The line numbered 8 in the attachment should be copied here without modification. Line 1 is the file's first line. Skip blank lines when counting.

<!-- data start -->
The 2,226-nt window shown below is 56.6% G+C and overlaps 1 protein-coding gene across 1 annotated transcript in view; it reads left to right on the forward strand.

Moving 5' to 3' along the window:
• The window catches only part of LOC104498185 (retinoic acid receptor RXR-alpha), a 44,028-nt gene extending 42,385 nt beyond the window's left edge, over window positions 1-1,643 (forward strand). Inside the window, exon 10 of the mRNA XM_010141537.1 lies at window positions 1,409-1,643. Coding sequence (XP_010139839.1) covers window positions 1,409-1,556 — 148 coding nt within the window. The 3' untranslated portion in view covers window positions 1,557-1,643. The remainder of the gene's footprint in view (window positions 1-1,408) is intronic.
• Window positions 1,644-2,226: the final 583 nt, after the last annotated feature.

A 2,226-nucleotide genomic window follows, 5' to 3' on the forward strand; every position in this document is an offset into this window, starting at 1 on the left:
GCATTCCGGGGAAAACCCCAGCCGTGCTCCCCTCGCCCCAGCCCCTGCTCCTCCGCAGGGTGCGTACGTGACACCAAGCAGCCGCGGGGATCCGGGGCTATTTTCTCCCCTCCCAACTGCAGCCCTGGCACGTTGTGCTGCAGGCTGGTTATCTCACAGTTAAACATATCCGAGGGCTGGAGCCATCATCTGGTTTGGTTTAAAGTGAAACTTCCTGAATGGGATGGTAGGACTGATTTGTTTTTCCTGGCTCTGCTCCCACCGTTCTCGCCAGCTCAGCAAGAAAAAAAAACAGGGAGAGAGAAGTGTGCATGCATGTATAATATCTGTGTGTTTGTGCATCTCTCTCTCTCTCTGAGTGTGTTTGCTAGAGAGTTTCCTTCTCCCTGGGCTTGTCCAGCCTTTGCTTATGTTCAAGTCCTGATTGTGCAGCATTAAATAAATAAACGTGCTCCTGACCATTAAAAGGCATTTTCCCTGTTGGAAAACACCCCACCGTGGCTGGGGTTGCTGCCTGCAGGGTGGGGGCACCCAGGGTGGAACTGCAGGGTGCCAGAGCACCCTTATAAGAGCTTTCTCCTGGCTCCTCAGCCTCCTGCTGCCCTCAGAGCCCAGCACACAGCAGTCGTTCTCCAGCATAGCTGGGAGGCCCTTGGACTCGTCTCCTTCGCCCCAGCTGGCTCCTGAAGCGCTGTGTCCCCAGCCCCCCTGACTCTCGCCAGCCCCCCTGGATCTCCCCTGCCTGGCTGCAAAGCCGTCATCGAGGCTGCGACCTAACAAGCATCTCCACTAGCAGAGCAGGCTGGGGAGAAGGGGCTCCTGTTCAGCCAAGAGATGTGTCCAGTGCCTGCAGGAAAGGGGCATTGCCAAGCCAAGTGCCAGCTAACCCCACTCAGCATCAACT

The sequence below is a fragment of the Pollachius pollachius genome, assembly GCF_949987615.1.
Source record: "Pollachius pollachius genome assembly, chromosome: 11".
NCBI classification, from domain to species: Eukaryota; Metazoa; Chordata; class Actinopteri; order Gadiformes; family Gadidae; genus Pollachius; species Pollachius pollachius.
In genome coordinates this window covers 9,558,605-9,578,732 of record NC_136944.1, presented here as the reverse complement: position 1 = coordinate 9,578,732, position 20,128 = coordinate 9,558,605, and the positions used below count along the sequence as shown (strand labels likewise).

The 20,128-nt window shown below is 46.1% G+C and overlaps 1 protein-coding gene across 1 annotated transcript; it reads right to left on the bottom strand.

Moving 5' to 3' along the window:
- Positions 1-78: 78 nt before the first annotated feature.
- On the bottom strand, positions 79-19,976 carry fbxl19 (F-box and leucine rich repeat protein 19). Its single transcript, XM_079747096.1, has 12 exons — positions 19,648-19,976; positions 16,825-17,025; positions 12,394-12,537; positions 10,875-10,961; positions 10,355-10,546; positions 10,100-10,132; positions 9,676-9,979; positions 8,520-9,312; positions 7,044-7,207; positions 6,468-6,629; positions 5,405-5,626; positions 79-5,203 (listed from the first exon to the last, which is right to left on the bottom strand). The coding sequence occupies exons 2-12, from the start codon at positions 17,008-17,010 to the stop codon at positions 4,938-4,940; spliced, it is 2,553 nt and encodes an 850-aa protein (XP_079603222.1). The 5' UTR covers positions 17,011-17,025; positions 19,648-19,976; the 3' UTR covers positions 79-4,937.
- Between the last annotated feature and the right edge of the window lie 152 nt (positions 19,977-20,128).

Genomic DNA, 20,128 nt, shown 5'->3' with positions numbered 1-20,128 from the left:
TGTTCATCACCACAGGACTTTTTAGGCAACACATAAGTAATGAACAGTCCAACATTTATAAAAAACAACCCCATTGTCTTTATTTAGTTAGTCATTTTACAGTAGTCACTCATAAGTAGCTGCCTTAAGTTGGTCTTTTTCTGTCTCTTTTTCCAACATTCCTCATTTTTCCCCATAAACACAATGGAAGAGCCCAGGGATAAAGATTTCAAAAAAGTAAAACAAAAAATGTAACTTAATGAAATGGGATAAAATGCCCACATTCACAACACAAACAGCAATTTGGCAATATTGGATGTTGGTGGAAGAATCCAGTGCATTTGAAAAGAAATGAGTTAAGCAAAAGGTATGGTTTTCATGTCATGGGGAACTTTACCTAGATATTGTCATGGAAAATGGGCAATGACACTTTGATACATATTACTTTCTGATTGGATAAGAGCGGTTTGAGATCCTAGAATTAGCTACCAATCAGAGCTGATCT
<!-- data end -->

Source record: "Pollachius pollachius genome assembly, chromosome: 11".